31. Your always-have-with-you bag should include: a hat or umbrella (for the sun), sunscreen, a light jacket, a bottle of water, snacks, and comfy shoes (people do a lot of walking in Las Vegas...heels will only get you so far).
  32. You will have a new appreciation for lotion, moisturizer, and sunscreen after living in Las Vegas for a few months.  It is hot and dry and keeping your skin moisturized and protected from the sun is a necessity.
  33. If you don't have a car, know your options which include: Uber, Lyft, cabs (blech), LV RTC, free shuttles, and the Monorail.
  34. Just a note, cabs are notorious for "long hauling" people in Las Vegas thus the recommendation to use Lyft or Uber.
  35. Always ask for a locals discount on attractions and at other tourist activities.
  36. Many places offer military, veteran, and senior discounts just for asking.
  37. Military members also get free buffets at several casinos (Southpoint, Boyd Properties, etc) on Veteran's Day and Memorial Day...check casino property websites for details).
  38. We also have so many chains here that you should definitely sign up for birthday freebies too.
  39. Don't forget to check out coupons and discounts at Las Vegas Groupon.
  40. For deeply discounted show tickets, check the closest Tx4Tonight kiosk.
  41. The Las Vegas Entertainment Book also has a bunch of 2 for 1 deals (these books tend to go on sale quite often).
  42. You can stock your house and fridge for cheap at: the Goodwill, Dollar Tree, 99 Cent Store, Walmart, local grocery store's (Albertsons, Smiths) loss leaders, and Asian/Hispanic markets.
  43. We have a dental school in Las Vegas which means locals can sign up for low-cost dental care (done by students but supervised by professors).
  44. We also have the only Level 1 trauma center in Nevada right in Vegas at UMC.
  45. Vice: marijuana is legal in Las Vegas and dispensaries are everywhere, prostitution is illegal in Las Vegas (but legal 45 minutes away in Pahrump), there are a few sex clubs in Las Vegas and several strip clubs (more info here).
  46. Obviously driving under the influence of drugs, alcohol, or marijuana is illegal--and dangerous--so save yourself the money and hassle of getting a DUI and take Uber or Lyft.  On most holidays AAA offers free Tipsy Tows for you and your vehicle.
  47. Taxes are quite reasonable in Las Vegas.  There is no state income tax, "vice taxes" on alcohol and cigarettes are pretty low, gas tax is reasonable, sales tax is a bit high (8%), there is no tax on food, and property tax is reasonable (we have a tax cap which is good).  Insuring and registering your vehicle is expensive :(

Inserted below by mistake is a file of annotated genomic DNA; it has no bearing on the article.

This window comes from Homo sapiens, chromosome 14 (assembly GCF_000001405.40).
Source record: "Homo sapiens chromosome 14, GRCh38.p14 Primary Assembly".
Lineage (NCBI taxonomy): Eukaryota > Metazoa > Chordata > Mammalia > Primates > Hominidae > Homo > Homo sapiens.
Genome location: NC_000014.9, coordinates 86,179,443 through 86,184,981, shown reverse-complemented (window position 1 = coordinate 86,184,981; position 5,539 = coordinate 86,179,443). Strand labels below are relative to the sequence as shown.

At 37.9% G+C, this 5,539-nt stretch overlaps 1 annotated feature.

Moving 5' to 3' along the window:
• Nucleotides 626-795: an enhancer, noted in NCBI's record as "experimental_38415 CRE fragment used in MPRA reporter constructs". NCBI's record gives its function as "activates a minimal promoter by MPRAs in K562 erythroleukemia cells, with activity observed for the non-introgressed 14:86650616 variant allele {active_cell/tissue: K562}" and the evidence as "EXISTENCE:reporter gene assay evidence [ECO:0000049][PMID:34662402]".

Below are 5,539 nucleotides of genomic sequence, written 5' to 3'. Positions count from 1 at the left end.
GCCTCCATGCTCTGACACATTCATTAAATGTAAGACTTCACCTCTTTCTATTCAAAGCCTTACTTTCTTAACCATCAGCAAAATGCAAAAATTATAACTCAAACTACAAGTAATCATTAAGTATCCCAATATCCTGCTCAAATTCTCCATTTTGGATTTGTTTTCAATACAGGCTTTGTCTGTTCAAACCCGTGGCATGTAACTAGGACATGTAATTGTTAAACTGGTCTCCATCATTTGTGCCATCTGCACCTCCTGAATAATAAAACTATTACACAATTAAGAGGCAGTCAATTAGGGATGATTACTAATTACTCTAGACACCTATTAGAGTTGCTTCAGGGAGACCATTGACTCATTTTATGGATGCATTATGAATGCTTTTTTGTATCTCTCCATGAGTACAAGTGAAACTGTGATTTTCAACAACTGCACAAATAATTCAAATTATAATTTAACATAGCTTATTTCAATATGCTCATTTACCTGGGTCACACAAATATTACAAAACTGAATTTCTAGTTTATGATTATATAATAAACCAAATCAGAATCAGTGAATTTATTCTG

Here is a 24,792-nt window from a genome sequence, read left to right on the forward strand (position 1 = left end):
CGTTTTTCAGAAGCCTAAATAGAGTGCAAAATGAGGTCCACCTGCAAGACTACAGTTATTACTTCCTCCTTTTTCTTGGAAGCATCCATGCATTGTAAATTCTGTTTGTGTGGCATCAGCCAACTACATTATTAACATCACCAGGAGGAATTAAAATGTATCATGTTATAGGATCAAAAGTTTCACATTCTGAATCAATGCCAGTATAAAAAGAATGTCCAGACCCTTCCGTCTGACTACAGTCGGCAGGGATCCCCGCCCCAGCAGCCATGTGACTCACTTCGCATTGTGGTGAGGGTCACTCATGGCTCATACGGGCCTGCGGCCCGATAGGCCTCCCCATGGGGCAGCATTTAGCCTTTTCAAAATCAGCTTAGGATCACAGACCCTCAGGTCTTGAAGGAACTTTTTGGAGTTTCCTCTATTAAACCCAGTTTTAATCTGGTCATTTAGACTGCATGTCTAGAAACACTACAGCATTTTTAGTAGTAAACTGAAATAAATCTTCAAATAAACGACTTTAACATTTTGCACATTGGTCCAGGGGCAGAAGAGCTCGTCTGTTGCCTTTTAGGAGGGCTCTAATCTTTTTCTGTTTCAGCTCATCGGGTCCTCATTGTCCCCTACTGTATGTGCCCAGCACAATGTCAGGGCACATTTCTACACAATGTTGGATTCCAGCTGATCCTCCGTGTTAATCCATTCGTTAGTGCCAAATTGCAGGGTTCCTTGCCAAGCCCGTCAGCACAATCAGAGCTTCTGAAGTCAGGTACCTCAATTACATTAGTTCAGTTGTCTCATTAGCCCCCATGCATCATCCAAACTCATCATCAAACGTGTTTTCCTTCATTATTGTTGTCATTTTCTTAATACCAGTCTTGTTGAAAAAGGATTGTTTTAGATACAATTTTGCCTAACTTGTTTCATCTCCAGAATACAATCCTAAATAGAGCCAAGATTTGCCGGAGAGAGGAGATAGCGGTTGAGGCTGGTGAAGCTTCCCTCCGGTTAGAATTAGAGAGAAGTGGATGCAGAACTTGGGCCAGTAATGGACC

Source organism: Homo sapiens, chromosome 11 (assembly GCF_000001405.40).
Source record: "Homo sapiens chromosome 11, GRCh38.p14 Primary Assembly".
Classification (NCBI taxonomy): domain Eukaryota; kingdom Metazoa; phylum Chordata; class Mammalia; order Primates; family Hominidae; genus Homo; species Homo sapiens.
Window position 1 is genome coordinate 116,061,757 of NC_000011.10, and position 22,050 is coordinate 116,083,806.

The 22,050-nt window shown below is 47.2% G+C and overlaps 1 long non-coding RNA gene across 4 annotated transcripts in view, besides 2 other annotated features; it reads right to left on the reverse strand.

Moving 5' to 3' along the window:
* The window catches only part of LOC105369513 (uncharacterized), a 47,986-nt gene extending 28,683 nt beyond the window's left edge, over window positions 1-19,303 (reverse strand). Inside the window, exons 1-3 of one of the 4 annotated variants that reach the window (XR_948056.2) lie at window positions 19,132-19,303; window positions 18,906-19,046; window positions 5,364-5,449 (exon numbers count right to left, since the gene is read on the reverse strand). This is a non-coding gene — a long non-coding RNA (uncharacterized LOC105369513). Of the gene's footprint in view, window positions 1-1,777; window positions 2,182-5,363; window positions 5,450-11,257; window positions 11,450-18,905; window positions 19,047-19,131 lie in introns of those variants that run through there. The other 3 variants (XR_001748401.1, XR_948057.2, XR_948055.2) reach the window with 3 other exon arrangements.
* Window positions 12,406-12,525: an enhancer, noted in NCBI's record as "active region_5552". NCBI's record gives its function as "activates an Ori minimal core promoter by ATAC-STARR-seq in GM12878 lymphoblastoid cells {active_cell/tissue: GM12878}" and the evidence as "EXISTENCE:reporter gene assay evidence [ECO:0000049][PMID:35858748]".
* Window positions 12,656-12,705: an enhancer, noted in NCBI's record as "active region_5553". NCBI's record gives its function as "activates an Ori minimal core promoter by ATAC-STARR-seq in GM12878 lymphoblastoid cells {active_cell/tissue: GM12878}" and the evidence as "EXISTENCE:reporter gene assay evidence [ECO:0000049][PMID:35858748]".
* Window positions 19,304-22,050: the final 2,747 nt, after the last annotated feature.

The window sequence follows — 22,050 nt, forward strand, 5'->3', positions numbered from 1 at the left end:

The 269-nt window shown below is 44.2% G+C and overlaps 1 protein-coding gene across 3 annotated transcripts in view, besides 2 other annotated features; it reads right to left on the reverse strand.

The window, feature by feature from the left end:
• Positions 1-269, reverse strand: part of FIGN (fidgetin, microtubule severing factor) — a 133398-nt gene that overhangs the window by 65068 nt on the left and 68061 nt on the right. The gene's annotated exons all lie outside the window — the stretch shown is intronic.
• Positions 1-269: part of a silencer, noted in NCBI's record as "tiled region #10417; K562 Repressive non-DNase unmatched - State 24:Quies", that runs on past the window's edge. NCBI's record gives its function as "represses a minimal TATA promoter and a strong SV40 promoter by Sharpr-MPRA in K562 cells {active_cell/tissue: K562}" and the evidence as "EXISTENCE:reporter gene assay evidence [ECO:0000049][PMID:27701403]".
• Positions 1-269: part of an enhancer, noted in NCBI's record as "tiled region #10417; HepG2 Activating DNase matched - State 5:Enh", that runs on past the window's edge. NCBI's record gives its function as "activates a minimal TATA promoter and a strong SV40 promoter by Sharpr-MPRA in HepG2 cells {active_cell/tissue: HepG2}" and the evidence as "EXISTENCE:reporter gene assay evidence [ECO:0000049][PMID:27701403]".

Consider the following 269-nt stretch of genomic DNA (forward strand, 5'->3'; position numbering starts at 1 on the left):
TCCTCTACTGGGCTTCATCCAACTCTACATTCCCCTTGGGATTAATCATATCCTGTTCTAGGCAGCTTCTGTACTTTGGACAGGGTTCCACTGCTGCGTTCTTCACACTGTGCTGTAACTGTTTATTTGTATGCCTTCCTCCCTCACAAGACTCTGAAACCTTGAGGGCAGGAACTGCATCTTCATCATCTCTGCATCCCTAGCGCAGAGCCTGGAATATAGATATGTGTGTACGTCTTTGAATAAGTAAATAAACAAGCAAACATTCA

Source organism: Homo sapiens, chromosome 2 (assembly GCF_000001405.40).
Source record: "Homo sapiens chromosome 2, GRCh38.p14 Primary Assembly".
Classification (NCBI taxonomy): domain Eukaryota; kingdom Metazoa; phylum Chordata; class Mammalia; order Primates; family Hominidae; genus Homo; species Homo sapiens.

48. Prepare to have guests!  When you live in the middle of nowhere you will rarely have guests (except the ones that feel like they HAVE to visit).  When people hear you have moved to Las Vegas you will need a calendar to keep track of everyone coming to visit you.
  49. Plastic things don't do well in the Las Vegas heat.  Plastic outdoor chairs will crumble after a few years, parts on your car--from batteries to wiper blades--will have a short lifespan in Vegas, the sun will fade your car paint/make your BBQ grill look older than it is/dry out everything.  And if you leave produce on your counter for a week it will end up petrified.
  50. Many people do garden here, however.  And several plants do exceptionally well here (we have lemons and apricots).  Here are some gardening tips and if you really want to see an amazing garden check out the Gilcrease Orchard.
  51. An irrigation system is a must if you have plants in your yard.  Even better, try xeriscaping your yard with drought-tolerant plants.
  52. Creatures to watch out for: bees (the Africanized kind; bees around here tend to swarm in the spring), rattle snakes (I've seen very few and then only at Red Rock; the closer you live to the desert the more likely you are to see them), bugs and scorpions (again, depending on where you live you may have some, none, or have your exterminator on speed dial), coyotes (they actually do come in kind of close to the city and are known for carrying off small pets), goats (you will see them out at Lake Mead, give them a wide berth), wild horses and donkeys (out at Red Rock, don't bother them).